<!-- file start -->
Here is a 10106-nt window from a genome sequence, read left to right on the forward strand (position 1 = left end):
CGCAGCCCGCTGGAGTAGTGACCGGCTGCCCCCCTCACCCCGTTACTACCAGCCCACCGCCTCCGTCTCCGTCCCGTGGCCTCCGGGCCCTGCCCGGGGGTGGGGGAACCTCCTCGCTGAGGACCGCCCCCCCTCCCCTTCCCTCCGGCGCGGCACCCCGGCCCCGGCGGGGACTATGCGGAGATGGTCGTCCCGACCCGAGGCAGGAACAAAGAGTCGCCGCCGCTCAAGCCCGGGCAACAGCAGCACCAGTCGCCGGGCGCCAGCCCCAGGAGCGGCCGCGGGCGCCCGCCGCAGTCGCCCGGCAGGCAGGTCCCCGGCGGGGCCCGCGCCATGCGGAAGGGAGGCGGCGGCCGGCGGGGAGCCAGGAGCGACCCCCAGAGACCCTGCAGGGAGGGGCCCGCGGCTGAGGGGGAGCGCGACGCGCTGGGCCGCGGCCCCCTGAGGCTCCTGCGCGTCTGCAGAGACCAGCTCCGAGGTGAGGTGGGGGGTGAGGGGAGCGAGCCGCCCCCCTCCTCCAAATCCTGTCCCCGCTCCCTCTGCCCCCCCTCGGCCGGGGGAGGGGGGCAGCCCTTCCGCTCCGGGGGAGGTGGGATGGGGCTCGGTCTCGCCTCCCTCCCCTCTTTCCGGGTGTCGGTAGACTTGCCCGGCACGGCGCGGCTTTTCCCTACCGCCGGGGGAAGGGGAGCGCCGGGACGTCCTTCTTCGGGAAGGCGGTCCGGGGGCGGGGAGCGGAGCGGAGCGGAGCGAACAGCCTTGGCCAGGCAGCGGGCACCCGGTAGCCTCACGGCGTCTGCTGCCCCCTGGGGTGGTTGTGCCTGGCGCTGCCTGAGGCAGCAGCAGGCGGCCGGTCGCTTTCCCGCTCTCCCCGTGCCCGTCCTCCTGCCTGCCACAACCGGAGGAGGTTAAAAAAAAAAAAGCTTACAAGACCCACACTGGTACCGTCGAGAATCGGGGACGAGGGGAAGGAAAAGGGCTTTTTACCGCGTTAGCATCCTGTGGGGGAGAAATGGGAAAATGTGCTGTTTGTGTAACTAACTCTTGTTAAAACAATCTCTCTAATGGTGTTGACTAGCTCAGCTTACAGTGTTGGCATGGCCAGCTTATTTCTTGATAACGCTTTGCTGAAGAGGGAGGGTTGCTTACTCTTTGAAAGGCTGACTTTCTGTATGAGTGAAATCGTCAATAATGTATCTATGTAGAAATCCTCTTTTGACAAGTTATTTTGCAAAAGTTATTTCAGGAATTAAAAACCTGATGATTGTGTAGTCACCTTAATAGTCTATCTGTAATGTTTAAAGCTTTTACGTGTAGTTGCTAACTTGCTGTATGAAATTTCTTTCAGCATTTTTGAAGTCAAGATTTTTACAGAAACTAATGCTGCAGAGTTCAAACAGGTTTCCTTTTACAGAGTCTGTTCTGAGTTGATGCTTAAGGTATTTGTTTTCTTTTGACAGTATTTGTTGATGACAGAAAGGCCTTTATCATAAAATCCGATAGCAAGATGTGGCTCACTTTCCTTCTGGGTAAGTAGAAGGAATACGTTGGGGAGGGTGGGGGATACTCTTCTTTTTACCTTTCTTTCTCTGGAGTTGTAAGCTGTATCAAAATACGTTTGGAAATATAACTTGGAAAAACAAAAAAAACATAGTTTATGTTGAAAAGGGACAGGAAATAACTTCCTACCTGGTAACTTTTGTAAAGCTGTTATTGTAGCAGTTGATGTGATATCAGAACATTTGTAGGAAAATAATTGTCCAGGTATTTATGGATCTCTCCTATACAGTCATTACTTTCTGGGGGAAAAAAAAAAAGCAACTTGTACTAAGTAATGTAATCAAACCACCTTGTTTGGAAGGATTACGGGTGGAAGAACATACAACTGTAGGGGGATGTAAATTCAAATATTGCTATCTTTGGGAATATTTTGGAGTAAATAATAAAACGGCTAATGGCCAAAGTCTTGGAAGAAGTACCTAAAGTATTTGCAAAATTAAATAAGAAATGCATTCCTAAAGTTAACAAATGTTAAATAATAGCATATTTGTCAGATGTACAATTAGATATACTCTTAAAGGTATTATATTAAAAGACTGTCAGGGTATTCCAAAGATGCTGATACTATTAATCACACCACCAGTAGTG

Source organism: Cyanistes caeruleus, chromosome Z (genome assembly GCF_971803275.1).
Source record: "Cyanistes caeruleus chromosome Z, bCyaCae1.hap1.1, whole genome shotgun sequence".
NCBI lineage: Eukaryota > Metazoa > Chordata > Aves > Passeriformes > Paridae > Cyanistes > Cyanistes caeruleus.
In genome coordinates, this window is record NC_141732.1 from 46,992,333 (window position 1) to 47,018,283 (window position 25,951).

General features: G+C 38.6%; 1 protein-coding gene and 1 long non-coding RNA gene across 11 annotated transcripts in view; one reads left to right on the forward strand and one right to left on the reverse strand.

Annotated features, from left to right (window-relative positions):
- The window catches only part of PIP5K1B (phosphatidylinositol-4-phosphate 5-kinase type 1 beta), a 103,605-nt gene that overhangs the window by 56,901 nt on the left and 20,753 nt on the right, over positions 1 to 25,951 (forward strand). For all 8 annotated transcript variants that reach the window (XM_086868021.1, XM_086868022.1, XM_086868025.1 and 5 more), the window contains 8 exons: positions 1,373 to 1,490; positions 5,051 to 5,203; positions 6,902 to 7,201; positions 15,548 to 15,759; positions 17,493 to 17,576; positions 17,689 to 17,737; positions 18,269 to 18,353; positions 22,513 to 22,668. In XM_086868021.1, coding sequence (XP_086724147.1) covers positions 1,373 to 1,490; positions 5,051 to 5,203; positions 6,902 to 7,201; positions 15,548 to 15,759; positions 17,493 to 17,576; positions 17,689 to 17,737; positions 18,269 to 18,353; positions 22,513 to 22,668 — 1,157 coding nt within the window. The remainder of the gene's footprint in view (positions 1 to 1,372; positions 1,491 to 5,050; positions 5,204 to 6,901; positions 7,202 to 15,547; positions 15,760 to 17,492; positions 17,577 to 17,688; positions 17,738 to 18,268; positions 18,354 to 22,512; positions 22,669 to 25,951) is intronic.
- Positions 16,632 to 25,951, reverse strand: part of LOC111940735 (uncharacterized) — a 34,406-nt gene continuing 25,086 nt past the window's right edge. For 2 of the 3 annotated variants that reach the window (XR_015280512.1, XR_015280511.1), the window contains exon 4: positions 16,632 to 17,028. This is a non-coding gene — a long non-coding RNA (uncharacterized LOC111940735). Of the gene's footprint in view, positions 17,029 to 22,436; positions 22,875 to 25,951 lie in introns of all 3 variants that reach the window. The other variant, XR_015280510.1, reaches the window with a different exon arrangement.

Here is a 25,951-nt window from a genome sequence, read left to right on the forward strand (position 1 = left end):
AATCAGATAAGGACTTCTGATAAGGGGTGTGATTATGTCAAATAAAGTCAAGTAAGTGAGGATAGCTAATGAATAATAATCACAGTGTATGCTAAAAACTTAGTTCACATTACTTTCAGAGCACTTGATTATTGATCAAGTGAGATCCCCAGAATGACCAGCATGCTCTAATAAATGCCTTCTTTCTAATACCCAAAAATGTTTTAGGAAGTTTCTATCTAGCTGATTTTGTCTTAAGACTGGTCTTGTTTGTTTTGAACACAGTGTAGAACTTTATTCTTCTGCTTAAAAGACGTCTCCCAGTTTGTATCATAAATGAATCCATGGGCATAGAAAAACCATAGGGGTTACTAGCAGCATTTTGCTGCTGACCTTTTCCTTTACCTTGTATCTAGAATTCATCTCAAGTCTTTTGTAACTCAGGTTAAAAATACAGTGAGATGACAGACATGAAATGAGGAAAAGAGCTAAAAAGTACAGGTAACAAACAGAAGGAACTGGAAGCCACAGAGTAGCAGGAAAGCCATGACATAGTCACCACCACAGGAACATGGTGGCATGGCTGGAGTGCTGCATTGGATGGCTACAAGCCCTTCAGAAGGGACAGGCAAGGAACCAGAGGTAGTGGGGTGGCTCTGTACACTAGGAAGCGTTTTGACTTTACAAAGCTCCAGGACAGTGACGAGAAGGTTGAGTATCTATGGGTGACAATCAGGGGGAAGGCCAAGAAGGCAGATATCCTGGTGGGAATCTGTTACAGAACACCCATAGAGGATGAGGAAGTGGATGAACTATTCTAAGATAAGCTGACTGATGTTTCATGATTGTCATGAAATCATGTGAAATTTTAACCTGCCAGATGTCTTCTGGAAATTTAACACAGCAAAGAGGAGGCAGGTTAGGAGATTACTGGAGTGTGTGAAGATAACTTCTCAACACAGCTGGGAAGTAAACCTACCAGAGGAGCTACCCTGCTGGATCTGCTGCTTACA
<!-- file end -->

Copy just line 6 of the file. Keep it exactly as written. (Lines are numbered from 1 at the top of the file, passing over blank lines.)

In genome coordinates, this window is record NC_141732.1 from 46,992,333 (window position 1) to 47,018,283 (window position 25,951).